On Tuesday, the Washington Nationals beat the Tampa Bay Rays 4-2 and Max Scherzer threw his second career immaculate inning, becoming the fifth pitcher to ever throw two.
In the top half of the sixth inning, Scherzer faced Johnny Field, Christian Arroyo and Daniel Robertson and struck out the three with the minimum nine pitches.
Scherzer said following the game that he was honestly unaware that he had accomplished that but then then walking to the dugout he thought to himself that he may have.
The last time the Nationals ace threw an immaculate inning was May 14, 2017 against the Philadelphia Phillies when he struck out Odubel Herrera, Aaron Altherr and Cesar Hernandez.
By accomplishing the feat a second time, Scherzer joins a group of select hurlers that includes Lefty Grove, Nolan Ryan, Sandy Koufax and Randy Johnson. All four are members of the Baseball Hall of Fame.
Scherzer called it awesome, when he was informed of the group of former pitchers he joined with his second immaculate inning.
This was the second immaculate inning thrown this season. Baltimore Orioles’ pitcher Kevin Gausman threw his first immaculate inning against the Cleveland Indians April 24. He struck out Bradley Zimmer, Yan Gomes and Yonder Alonso on just nine pitches.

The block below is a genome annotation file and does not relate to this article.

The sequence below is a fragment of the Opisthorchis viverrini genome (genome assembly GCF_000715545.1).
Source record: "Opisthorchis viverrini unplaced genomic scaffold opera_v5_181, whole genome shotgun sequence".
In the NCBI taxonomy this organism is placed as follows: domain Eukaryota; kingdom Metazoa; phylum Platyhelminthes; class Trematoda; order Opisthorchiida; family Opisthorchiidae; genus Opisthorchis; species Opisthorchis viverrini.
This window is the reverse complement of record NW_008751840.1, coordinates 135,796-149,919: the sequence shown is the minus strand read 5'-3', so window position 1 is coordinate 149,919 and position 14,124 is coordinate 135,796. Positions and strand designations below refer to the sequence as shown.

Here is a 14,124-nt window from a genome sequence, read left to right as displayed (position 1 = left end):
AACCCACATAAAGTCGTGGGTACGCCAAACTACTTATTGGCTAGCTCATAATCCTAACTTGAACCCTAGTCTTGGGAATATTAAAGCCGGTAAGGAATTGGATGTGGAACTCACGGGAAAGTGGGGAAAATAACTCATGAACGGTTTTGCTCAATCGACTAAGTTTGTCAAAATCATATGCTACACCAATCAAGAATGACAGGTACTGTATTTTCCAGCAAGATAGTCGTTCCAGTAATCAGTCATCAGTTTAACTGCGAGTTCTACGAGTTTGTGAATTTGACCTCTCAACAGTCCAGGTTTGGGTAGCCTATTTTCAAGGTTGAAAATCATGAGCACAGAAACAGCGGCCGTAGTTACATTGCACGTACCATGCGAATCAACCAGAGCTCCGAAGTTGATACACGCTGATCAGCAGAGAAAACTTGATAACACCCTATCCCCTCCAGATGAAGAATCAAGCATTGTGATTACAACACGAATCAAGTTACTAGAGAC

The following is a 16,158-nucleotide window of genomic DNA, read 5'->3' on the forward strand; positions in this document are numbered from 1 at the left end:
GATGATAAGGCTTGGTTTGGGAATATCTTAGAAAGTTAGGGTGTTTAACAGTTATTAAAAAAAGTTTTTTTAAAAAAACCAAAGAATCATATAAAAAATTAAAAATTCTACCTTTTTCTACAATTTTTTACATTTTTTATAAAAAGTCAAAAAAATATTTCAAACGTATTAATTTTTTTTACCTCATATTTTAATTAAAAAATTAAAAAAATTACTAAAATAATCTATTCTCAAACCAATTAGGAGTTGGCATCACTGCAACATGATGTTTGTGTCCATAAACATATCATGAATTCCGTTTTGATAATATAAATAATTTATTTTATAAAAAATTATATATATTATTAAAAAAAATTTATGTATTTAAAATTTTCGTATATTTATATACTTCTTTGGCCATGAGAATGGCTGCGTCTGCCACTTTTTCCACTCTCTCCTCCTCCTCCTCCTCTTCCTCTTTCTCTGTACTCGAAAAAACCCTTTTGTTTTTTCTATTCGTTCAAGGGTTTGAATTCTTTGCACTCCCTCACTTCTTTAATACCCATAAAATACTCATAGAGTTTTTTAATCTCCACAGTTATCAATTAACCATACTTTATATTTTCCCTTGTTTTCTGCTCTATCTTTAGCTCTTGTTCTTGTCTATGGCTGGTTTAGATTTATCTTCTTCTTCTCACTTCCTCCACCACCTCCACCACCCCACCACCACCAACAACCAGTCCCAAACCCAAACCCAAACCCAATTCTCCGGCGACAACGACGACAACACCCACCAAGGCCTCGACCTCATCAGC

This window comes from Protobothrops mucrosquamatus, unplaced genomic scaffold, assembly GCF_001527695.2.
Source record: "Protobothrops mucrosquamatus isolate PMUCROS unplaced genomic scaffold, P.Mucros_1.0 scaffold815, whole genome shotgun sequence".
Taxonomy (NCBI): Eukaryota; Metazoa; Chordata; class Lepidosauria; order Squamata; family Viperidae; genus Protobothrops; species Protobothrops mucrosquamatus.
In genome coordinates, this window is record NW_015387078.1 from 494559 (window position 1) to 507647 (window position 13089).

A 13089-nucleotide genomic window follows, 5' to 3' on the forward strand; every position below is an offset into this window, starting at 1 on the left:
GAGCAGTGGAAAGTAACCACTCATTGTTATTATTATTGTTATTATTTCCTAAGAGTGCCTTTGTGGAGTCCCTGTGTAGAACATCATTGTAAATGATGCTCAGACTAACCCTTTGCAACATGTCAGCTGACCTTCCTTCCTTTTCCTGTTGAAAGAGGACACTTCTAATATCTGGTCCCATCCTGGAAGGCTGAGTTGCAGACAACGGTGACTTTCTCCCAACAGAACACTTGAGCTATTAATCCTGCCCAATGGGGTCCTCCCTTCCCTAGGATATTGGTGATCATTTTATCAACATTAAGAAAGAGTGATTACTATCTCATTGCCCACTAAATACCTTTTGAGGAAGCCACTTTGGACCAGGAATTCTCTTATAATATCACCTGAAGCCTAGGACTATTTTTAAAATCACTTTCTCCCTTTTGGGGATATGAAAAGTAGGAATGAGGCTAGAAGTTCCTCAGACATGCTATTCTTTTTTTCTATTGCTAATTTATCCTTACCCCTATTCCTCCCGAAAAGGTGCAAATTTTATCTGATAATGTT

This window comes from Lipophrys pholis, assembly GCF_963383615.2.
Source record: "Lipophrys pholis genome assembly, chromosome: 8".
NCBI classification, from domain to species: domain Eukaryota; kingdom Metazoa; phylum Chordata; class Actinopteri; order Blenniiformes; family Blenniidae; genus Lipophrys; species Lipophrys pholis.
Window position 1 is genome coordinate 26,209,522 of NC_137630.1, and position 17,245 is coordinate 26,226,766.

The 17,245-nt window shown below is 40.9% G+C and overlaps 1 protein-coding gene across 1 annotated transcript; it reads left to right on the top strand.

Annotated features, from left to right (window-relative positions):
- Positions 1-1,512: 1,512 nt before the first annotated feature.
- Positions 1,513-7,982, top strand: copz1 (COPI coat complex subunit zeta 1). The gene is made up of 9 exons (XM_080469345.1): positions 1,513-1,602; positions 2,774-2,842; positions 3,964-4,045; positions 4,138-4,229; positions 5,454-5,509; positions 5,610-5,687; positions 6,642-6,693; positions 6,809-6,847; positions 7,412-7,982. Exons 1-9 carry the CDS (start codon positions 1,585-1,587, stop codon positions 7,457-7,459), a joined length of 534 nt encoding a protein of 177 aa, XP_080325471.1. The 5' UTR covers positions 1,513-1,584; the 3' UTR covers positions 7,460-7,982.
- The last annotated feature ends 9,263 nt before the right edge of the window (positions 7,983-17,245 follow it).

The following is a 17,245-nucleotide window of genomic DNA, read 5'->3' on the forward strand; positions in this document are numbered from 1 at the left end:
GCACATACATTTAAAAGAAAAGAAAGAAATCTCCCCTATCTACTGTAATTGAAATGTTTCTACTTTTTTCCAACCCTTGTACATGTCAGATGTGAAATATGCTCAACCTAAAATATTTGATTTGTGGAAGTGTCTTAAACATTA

While the immaculate inning thrown by Scherzer grabbed the headlines on Tuesday night, his overall performance was also very impressive. The right-hander threw 99 pitches on the night and 81 were for strikes. The 81.8% rate is the highest for any starting pitcher this season and the best ever rate for Scherzer over his 332 starts in Major League Baseball.
Of the 28 batters he faced on the night, he threw 25 a first-pitch strike, which is the second most during his career. Scherzer finished the night with 13 strikeouts and no walks.
With his victory on Tuesday, Scherzer reached 10 wins for the season. He is the first pitcher in the majors to reach 10 wins this season and is now 10-1. Only once before during his career has he had 10 or more wins before July 1.
The last time was in 2013, when he opened the season 13-0 and finished 21-3 with the Detroit Tigers winning the Cy Young Award for the first time in his career.